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New Mexico’s Supreme Court halted a challenge to the governor’s line-item veto authority in a brief, unanimous order issued Thursday afternoon.
State Rep. Miguel Garcia, D-Albuquerque, sued Gov. Michelle Lujan Grisham, his fellow Democrat, last year after she used line-item vetoes to delete 36 out of 44 provisions of an omnibus tax bill passed during the 2023 legislative session. Garcia argued the vetoes were unconstitutional because the governor may only use that power for bills that spend money from the treasury: She would otherwise need either to sign the bill into law, veto the legislation in its entirety or allow the 20-day limit from the end of the session to expire before signing it (known as a “pocket veto”).
“This Court has yet to decide if bills that provide for a tax rebate or refundable tax credit are categorically a bill that appropriates money that is subject to the Governor’s line item veto…” Garcia’s petition stated.
Further, the petition asked the state’s high court to rule on whether distributions and allocations of tax revenue count as appropriations in the context of the governor’s veto authority. The bill, House Bill 547, addressed, among other items, non-refundable tax credits, deductions and tax rates, according to the petition.
Garcia argued that the Supreme Court had jurisdiction to resolve the constitutional question and that pursuing relief through district and appellate courts would “require New Mexico taxpayers to continue paying taxes they may not owe, and to continue being denied the tax credits of deductions they are otherwise lawfully entitled to” if the vetoes were declared null and void.
The petition asked the court to declare the vetoes unconstitutional and issue an order putting the entire bill into effect as law, through a writ of mandamus.
In an April 7, 2023 executive message, Lujan Grisham said she would leave in provisions of HB 547 such as one-time tax rebates, increases to child income tax credits and film industry tax incentives as well as gross receipts tax deductions for health practitioners. Other provisions of the bill, she argued, would decrease revenue and endanger funding for other services and programs.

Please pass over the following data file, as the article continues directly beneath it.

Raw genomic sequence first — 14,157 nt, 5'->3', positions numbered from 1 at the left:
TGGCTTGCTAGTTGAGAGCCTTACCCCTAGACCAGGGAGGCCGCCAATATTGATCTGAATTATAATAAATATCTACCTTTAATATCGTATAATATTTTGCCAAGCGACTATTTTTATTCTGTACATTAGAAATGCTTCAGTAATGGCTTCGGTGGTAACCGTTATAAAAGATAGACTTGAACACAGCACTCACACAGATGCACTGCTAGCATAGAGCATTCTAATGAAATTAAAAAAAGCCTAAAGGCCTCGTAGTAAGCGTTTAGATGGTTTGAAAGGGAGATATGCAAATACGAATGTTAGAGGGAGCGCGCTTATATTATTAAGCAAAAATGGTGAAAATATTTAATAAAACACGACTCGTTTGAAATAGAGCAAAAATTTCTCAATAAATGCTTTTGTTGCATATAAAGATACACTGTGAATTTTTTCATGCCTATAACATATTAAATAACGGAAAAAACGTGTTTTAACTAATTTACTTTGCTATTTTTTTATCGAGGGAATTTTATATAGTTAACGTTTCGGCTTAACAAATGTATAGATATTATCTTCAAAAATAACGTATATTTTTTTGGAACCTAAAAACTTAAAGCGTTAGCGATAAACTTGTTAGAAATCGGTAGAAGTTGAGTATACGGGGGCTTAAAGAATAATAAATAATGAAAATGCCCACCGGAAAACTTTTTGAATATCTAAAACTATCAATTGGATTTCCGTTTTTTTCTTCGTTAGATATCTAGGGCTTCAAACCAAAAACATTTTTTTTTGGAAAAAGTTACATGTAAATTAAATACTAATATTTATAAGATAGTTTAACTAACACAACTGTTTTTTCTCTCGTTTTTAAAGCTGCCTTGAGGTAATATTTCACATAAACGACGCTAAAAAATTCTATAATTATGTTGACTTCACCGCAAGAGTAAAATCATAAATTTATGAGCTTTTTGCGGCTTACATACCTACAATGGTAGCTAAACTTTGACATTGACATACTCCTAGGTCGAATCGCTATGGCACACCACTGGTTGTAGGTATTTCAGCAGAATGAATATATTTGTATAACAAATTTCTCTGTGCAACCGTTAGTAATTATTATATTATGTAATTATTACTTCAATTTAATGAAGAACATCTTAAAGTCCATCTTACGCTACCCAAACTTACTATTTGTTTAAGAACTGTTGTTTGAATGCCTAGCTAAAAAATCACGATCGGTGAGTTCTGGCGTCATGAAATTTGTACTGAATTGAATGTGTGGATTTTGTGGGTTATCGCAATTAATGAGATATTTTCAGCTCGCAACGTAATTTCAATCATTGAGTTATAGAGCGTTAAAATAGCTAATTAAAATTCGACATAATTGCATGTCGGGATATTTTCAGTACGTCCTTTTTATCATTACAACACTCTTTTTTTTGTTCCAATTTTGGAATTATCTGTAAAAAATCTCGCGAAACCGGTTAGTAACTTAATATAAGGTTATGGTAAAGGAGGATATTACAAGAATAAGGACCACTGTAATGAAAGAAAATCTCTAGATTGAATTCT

In Section 22 of the New Mexico Constitution, the document states: “The governor may … approve or disapprove any part or parts, item or items, of any bill appropriating money, and such parts or items approved shall become a law, and such as are disapproved shall be void” unless the legislature votes to override the veto.
Garcia was represented in the proceeding by attorney Jacob Candelaria, a former state senator.
In the governor’s response to the suit, she argued, among other points, that the state Constitution’s framers intended for the governor to have “an exceptionally broad power to check the Legislature’s appropriation authority,” and that these vetoes were proper. For instance, tax rebates or credits involve commitments from the treasury even if they were not named as appropriations. The governor’s legal team also cited a previous opinion from the office of the Attorney General in 2011, after Gov. Bill Richardson vetoed items from a tax bill, arguing that a tax rebate increase was subject to a governor’s veto.
The Supreme Court did not hear arguments beyond the petition and response, and the order simply denied the petition without stating its reasons, something Candelaria noted in a written statement Thursday.
“The Court’s decision thus leaves important questions about the extent of the Governor’s veto power unanswered — chief among these being whether a bill that creates or amends a refundable tax credit, or a bill that transfers funds between one fund in the state treasury to another, are ‘appropriations’ subject to the line item veto,” he wrote.
“The Governor raised several procedural and substantive defenses in this case, and it’s not clear which of these arguments the Court was persuaded by.”
Leaving the constitutional questions unaddressed would likely lead, he argued, to future litigation “as the executive (branch) continues to push the bounds of its authority over the legislative process and the power of the purse.”
The Las Cruces Bulletin reached out to the governor’s office, which did not immediately respond.